Can a Felon Become a Freemason? - JobsForFelonsHub.com
Civilian Rights Mindset

Can a Felon Become a Freemason?

Can a Felon Become a Freemason
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Now that you are out of prison after serving your sentence, you may see things differently and want to change the way you live. You may have heard of the Freemasons and think about joining.

The question is whether or not as a felon you can become a Freemason.

In this blog post, we’ll cover the following:

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  • About the Freemasons
  • Becoming a Freemason
  • An Opportunity for Felons?
  • Background Check?
  • Steps to Take

About the Freemasons

As one of the world’s oldest non-religious fraternities, this group focuses on demonstrating tolerance, respect, and kindness for one’s fellow man. The Freemasons aim to practice caring and giving to those near them through exhibiting self-control and personal high morals.

The Freemasons value honor and integrity as core beliefs. Respecting others and their rights regardless of their own possibly conflicting opinions is essential to each member of this fraternal organization.

The motto of the Freemasons is “better men make a better world.”

Freemason members strive to practice brotherly love and provide charitable contributions for those in need in the community. 

As suggested, their ideal starts with charity and brotherhood. They believe in educating and socializing with your fellow man. They strive to build character in all members and promote this ideal in society.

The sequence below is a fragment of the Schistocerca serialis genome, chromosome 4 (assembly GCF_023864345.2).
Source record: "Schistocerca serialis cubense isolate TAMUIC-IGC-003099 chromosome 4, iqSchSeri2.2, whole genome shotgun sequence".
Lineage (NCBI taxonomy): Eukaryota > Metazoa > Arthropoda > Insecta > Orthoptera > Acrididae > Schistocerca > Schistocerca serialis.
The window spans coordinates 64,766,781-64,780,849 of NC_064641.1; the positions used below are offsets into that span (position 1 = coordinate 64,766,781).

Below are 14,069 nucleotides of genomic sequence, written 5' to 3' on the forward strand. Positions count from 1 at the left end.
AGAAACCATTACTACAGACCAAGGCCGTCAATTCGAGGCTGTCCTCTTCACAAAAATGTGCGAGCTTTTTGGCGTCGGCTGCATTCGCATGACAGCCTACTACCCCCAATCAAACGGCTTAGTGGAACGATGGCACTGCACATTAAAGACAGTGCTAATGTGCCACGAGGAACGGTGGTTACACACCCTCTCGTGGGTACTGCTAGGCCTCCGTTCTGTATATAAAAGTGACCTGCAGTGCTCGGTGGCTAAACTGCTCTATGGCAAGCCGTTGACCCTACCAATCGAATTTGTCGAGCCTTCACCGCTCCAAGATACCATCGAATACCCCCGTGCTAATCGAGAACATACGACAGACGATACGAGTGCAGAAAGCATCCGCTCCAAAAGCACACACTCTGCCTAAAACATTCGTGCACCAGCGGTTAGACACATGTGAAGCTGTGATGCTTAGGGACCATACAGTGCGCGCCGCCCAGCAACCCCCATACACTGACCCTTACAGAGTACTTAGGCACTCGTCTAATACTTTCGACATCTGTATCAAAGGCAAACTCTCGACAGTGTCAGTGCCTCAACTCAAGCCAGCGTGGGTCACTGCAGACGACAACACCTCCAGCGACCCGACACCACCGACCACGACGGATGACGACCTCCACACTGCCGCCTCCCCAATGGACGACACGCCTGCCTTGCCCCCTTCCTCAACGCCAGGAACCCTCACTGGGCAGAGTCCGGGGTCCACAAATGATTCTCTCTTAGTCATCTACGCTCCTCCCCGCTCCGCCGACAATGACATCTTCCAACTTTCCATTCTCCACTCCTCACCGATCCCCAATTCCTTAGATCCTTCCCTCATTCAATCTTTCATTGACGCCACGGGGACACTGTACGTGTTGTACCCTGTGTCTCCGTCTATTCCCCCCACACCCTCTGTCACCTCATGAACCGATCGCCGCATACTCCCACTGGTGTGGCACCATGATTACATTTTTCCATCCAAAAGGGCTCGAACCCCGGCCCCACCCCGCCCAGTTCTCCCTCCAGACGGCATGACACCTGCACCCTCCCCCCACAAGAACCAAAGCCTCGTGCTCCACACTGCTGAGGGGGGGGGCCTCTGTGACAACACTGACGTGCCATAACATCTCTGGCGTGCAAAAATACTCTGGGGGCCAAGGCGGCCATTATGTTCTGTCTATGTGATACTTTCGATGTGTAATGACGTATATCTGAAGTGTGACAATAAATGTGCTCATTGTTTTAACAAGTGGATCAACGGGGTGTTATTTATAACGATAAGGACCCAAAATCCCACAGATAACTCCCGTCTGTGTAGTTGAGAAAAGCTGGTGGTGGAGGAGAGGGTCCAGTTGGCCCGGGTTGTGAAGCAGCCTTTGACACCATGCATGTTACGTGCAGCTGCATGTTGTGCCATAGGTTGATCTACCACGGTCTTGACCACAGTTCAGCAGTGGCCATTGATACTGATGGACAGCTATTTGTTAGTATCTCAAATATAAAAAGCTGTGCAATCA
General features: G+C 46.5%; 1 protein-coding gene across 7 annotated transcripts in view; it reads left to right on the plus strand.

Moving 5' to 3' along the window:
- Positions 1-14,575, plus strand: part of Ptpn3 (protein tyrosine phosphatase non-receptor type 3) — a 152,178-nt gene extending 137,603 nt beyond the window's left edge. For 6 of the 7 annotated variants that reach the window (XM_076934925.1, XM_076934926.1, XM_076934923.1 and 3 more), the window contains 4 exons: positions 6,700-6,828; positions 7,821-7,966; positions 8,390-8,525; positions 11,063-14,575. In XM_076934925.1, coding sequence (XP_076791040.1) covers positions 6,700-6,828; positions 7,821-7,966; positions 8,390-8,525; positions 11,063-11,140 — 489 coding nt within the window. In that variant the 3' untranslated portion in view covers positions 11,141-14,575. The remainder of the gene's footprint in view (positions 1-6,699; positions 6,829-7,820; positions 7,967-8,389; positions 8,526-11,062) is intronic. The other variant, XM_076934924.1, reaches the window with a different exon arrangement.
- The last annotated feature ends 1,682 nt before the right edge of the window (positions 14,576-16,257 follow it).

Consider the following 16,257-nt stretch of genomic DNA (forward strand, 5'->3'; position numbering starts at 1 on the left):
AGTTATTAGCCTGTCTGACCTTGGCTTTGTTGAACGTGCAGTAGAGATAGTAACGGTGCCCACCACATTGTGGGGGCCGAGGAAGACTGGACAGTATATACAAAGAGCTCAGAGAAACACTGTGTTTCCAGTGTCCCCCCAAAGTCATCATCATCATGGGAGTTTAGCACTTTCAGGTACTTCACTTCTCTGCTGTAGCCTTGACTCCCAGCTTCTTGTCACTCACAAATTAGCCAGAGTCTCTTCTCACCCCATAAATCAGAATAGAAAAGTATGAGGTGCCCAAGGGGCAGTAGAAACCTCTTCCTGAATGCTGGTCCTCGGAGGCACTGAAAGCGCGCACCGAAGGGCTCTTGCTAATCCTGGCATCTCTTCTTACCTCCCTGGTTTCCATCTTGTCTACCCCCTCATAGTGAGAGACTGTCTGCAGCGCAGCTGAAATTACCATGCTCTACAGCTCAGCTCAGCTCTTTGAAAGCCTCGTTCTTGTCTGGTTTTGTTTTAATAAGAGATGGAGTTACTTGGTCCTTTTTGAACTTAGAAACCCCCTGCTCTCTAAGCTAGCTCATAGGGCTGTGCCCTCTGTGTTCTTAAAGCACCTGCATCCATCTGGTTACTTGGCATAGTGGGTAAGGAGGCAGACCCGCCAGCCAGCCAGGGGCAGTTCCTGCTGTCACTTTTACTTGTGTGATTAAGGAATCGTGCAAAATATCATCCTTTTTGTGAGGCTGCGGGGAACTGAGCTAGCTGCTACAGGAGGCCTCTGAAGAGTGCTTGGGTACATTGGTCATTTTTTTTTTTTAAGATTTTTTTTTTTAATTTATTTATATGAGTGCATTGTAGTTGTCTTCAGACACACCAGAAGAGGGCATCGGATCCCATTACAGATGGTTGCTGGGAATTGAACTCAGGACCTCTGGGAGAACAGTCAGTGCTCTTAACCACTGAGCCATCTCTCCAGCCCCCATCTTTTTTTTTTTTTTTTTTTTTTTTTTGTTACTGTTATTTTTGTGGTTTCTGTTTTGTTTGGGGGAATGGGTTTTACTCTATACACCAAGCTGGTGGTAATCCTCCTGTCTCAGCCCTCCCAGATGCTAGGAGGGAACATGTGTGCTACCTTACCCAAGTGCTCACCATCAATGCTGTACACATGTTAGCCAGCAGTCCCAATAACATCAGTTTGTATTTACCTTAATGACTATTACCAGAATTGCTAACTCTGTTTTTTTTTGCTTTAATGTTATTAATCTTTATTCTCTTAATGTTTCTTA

The Freemasons have a membership of more than two million men from all areas, races, ages, and religions. They originated in early eighteenth-century London.

Their name originated with the stonemasons, the craftsmen who built the great cathedrals of Europe. 

Groups of these guild members called themselves lodges. The Masonic Lodge is the center for all Freemason activities where they engage in fundraising, public relation events, and perform charity work in the community.

Just as an example of the type of men drawn to this group, George Washington was a Freemason

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Becoming a Freemason

Freemasonry requires men to be of “sound mind and members” who are in good health and able to walk, kneel, and have a clear mind. That sounds like it isn’t easy to become a Freemason. 

Well, it isn’t. So read on about how this occurs.

They don’t recruit members. So, how do you join?

Their list of requirements is long and not easily met. These expectations include being:

  • Male
  • At least 21 in most states
  • Of good morals and good reputation
  • A believer in a Supreme Being
  • Able to support himself and his family
  • Free of his own will to apply
  • Have a have a strong desire to make a difference in the world
  • Unanimously elected by the lodge members

That’s a long list of criteria to meet.

Joining the Freemasons begins by contacting the Grand Lodge in your state to initiate the process. 

Obtaining a degree of Freemasonry by fraud, untrue statements of representation, or by concealing and withholding relevant information is subject to Masonic discipline.

This shows the seriousness with which the Freemasons live their ideals.

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A Freemason can be removed from the brotherhood by:

  • Committing a criminal offense involving moral turpitude under state or federal law